Ben Zobristphoto © 2009 Matt McGee | more info (via: Wylio)

Ben Zobrist had a day for the ages on Thursday. In Game 1 of a doubleheader with the Twins, Zobrist pounded out four hits including a homer and eight RBI (that's not a typo). He also tossed in two runs and a steal for good measure. In the second game he only had three hits and didn't steal a bag, but he did hit a homer, drive in two runs and score three times. Twp games netted Zobrist two bombs, 10 RBI, five runs and a steal and all of a sudden he looks like a star. Moreover, Big Ben, and that's his new name in these parts, has knocked in at least two runs in five straight games and now leads baseball with 25 RBI in 25 games. Wasn't it just a week ago that many of you, and you know who you are, were sending me emails and tweets about dropping this guy? Remember what I said? Hopefully you listened and held on.

I pointed this out before, though I know that no one listened to me at the time (in fact, I remember specifically sneers and derision followed my comments). I mentioned this preseason that I had no idea why Rickie Weeks was being taken in drafts 80 picks ahead of Zobrist. I even went as far as to compare the two directly to one another and suggest that Zobrist would likely be the better value play. How could I make such a statement? Per 500 at-bats over the past three years (2008-2010) there was really no difference between the two.

Weeks: .256-20-60-90-13 Zobrist: .265-20-79-81-18

Again, at the time I was called a fool by many. Now you know me and my sample size argument that I always throw out there, so I'm not going to sit here and say “I was right' after just a month of games. I will say though that my side of the argument looks pretty good right about now, doesn't it?

Weeks: .309-6-10-21-2 Zobrist: .258-7-25-18-4


If you look at the shortstop position you will see that Asdrubal Cabrera leads all AL shortstops in runs batted in with 15 and that he is second in the league in runs scored at the position with 14. Somehow, that hot start has caused everyone to think that he is going to be a fantasy star this year. Folks, it ain't gonna happen. Over his last 11 games he has one RBI and it's been 14 games since he hit a homer. Let me break it down for you all in case you were wondering – Cabrera really isn't anything more than an average option in mixed leagues despite the hot start. Per 500 at-bats in his career he's produced a fantasy line of .283-7-60-70-9. While that's certainly a passable line for a middle infielder, it's not much different than what a guy like Jason Bartlett has produced over his career (.279-6-48-71-20). Don't be swayed too heavily by the hot start.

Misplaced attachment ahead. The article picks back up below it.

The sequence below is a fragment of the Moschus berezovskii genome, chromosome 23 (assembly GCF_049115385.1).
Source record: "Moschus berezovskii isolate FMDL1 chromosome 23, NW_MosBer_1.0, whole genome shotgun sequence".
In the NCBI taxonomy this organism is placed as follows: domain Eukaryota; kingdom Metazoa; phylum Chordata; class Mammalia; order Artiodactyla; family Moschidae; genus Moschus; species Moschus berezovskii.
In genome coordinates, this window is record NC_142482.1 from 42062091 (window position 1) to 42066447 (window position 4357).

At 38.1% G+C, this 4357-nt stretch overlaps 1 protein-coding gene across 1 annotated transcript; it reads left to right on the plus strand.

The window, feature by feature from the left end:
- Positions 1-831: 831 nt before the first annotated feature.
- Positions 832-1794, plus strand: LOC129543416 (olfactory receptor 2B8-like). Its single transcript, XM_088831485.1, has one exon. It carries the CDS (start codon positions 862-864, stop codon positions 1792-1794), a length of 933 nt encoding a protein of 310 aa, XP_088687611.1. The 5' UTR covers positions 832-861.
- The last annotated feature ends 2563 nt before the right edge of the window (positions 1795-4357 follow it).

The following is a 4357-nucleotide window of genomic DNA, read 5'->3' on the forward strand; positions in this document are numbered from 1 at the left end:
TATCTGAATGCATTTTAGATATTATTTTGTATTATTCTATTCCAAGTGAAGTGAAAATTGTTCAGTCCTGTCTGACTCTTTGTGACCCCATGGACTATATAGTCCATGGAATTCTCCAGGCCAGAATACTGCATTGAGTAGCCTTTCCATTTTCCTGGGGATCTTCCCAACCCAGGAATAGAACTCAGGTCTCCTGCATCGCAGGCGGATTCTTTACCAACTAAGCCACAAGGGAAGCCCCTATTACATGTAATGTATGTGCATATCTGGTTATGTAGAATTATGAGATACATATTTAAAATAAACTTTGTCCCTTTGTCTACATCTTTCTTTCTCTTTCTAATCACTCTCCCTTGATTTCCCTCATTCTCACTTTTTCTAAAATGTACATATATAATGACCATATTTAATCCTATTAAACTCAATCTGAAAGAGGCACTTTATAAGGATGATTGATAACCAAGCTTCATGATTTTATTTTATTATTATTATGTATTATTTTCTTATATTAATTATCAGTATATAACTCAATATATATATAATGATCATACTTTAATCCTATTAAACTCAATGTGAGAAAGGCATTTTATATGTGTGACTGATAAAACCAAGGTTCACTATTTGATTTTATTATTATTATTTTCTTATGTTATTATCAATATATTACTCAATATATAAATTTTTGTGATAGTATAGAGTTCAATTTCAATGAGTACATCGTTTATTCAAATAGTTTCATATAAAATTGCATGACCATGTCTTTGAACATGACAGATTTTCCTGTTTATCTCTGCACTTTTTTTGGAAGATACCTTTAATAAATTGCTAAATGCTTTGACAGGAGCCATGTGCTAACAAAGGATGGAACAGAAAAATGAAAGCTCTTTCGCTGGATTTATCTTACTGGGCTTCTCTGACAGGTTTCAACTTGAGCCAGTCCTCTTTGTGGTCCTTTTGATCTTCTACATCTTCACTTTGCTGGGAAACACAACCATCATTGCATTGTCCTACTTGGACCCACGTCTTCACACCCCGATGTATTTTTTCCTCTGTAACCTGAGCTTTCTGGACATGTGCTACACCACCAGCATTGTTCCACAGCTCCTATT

Derek Lowe received a DUI last night. According to the police report he was not only intoxicated but he was also racing his 2011 Porsche Panamera – a really nondescript car to be speeding in. Tell me, do you drive home drunk? OK, maybe you drive home after you've had a few drinks, but aren't you extra careful to do nothing to gain anyone's attention? You make sure to stop, you probably drive on the backstreets, and you certainly don't act like Jimmie Johnson racing down the street, do you? That misses the real point though. According to Derek Lowe has made more than $80 million dollars during his career. For goodness sakes Derek, hire a flipping driver. I've never understood why pro athletes, who can burn money in the fireplace for heat, don't pay some guy $150,000 to drive them everywhere. Make the guy sign a non-disclosure agreement so he won't talk about all the elicit things he sees and just be done with it. Morons. Maybe @Dwade had it right on Twitter when he wrote “... in Lowe's defense, it's really hard to convince the limo driver to drag race.”


By Ray Flowers


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About Ray Flowers

The co-host of The Drive on SiriusXM Fantasy Sports Radio (Sirius 210, XM 87: Mon-Thurs 7 PM, Fri. 9 PM EDT), Ray also hosts a show Sunday night (7-10 PM EDT). Ray has spent years squirreled away studying the inner workings of the fantasy game to the detriment of his personal life. Specializing in baseball, football and hockey, some consider him an expert in all three.

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